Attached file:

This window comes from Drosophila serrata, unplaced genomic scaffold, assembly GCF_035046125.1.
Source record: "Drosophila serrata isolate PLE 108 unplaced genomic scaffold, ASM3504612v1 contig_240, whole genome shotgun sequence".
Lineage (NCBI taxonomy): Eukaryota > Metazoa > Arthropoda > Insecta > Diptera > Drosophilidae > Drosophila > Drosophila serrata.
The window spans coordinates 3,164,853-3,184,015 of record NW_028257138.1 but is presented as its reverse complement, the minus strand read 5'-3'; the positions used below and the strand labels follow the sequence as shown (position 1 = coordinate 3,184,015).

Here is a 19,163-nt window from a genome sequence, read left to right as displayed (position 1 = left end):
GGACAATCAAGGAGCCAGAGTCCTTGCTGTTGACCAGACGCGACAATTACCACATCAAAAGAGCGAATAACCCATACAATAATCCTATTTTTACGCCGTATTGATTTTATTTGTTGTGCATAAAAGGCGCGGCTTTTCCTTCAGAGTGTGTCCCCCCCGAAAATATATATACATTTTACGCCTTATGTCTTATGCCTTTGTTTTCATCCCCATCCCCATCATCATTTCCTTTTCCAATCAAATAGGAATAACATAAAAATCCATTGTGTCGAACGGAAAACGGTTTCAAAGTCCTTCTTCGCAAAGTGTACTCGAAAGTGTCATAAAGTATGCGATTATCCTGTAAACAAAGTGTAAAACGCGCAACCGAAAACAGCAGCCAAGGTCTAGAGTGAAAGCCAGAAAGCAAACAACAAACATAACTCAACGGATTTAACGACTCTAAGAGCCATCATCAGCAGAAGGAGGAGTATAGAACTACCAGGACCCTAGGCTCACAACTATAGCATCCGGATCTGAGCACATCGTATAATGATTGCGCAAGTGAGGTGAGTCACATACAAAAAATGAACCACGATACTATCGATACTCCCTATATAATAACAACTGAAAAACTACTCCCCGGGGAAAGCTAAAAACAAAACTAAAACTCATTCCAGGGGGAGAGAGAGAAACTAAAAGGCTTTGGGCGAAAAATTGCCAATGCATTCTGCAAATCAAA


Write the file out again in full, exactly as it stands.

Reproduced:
This window comes from Drosophila serrata, unplaced genomic scaffold, assembly GCF_035046125.1.
Source record: "Drosophila serrata isolate PLE 108 unplaced genomic scaffold, ASM3504612v1 contig_240, whole genome shotgun sequence".
Lineage (NCBI taxonomy): Eukaryota > Metazoa > Arthropoda > Insecta > Diptera > Drosophilidae > Drosophila > Drosophila serrata.
The window spans coordinates 3,164,853-3,184,015 of record NW_028257138.1 but is presented as its reverse complement, the minus strand read 5'-3'; the positions used below and the strand labels follow the sequence as shown (position 1 = coordinate 3,184,015).

Here is a 19,163-nt window from a genome sequence, read left to right as displayed (position 1 = left end):
GGACAATCAAGGAGCCAGAGTCCTTGCTGTTGACCAGACGCGACAATTACCACATCAAAAGAGCGAATAACCCATACAATAATCCTATTTTTACGCCGTATTGATTTTATTTGTTGTGCATAAAAGGCGCGGCTTTTCCTTCAGAGTGTGTCCCCCCCGAAAATATATATACATTTTACGCCTTATGTCTTATGCCTTTGTTTTCATCCCCATCCCCATCATCATTTCCTTTTCCAATCAAATAGGAATAACATAAAAATCCATTGTGTCGAACGGAAAACGGTTTCAAAGTCCTTCTTCGCAAAGTGTACTCGAAAGTGTCATAAAGTATGCGATTATCCTGTAAACAAAGTGTAAAACGCGCAACCGAAAACAGCAGCCAAGGTCTAGAGTGAAAGCCAGAAAGCAAACAACAAACATAACTCAACGGATTTAACGACTCTAAGAGCCATCATCAGCAGAAGGAGGAGTATAGAACTACCAGGACCCTAGGCTCACAACTATAGCATCCGGATCTGAGCACATCGTATAATGATTGCGCAAGTGAGGTGAGTCACATACAAAAAATGAACCACGATACTATCGATACTCCCTATATAATAACAACTGAAAAACTACTCCCCGGGGAAAGCTAAAAACAAAACTAAAACTCATTCCAGGGGGAGAGAGAGAAACTAAAAGGCTTTGGGCGAAAAATTGCCAATGCATTCTGCAAATCAAA